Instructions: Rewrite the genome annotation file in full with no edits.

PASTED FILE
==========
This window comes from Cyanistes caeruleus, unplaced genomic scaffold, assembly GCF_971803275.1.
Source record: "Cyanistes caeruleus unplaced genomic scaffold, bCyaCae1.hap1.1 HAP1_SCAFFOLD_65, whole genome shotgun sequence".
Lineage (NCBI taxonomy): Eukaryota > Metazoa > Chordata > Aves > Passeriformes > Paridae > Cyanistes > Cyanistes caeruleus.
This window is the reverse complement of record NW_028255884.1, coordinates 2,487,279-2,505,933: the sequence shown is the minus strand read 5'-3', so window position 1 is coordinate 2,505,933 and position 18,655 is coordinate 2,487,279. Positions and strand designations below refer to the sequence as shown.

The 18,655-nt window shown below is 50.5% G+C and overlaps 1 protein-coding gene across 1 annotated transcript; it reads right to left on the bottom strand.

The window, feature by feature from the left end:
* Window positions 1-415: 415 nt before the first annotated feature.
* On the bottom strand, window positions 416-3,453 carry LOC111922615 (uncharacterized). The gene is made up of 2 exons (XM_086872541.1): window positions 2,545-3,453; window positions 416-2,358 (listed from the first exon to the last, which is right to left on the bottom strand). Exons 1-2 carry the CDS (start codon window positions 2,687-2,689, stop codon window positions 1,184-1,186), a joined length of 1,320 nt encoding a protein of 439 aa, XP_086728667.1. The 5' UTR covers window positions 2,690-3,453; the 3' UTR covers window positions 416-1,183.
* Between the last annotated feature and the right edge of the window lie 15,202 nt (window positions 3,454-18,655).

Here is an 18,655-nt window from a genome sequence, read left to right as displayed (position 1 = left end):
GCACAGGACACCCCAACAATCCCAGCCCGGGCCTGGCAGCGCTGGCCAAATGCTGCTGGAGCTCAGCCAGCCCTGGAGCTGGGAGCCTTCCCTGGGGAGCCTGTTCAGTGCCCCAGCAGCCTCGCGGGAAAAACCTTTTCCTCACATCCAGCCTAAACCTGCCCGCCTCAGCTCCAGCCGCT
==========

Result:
This window comes from Cyanistes caeruleus, unplaced genomic scaffold, assembly GCF_971803275.1.
Source record: "Cyanistes caeruleus unplaced genomic scaffold, bCyaCae1.hap1.1 HAP1_SCAFFOLD_65, whole genome shotgun sequence".
Lineage (NCBI taxonomy): Eukaryota > Metazoa > Chordata > Aves > Passeriformes > Paridae > Cyanistes > Cyanistes caeruleus.
This window is the reverse complement of record NW_028255884.1, coordinates 2,487,279-2,505,933: the sequence shown is the minus strand read 5'-3', so window position 1 is coordinate 2,505,933 and position 18,655 is coordinate 2,487,279. Positions and strand designations below refer to the sequence as shown.

The 18,655-nt window shown below is 50.5% G+C and overlaps 1 protein-coding gene across 1 annotated transcript; it reads right to left on the bottom strand.

The window, feature by feature from the left end:
* Window positions 1-415: 415 nt before the first annotated feature.
* On the bottom strand, window positions 416-3,453 carry LOC111922615 (uncharacterized). The gene is made up of 2 exons (XM_086872541.1): window positions 2,545-3,453; window positions 416-2,358 (listed from the first exon to the last, which is right to left on the bottom strand). Exons 1-2 carry the CDS (start codon window positions 2,687-2,689, stop codon window positions 1,184-1,186), a joined length of 1,320 nt encoding a protein of 439 aa, XP_086728667.1. The 5' UTR covers window positions 2,690-3,453; the 3' UTR covers window positions 416-1,183.
* Between the last annotated feature and the right edge of the window lie 15,202 nt (window positions 3,454-18,655).

Here is an 18,655-nt window from a genome sequence, read left to right as displayed (position 1 = left end):
GCACAGGACACCCCAACAATCCCAGCCCGGGCCTGGCAGCGCTGGCCAAATGCTGCTGGAGCTCAGCCAGCCCTGGAGCTGGGAGCCTTCCCTGGGGAGCCTGTTCAGTGCCCCAGCAGCCTCGCGGGAAAAACCTTTTCCTCACATCCAGCCTAAACCTGCCCGCCTCAGCTCCAGCCGCT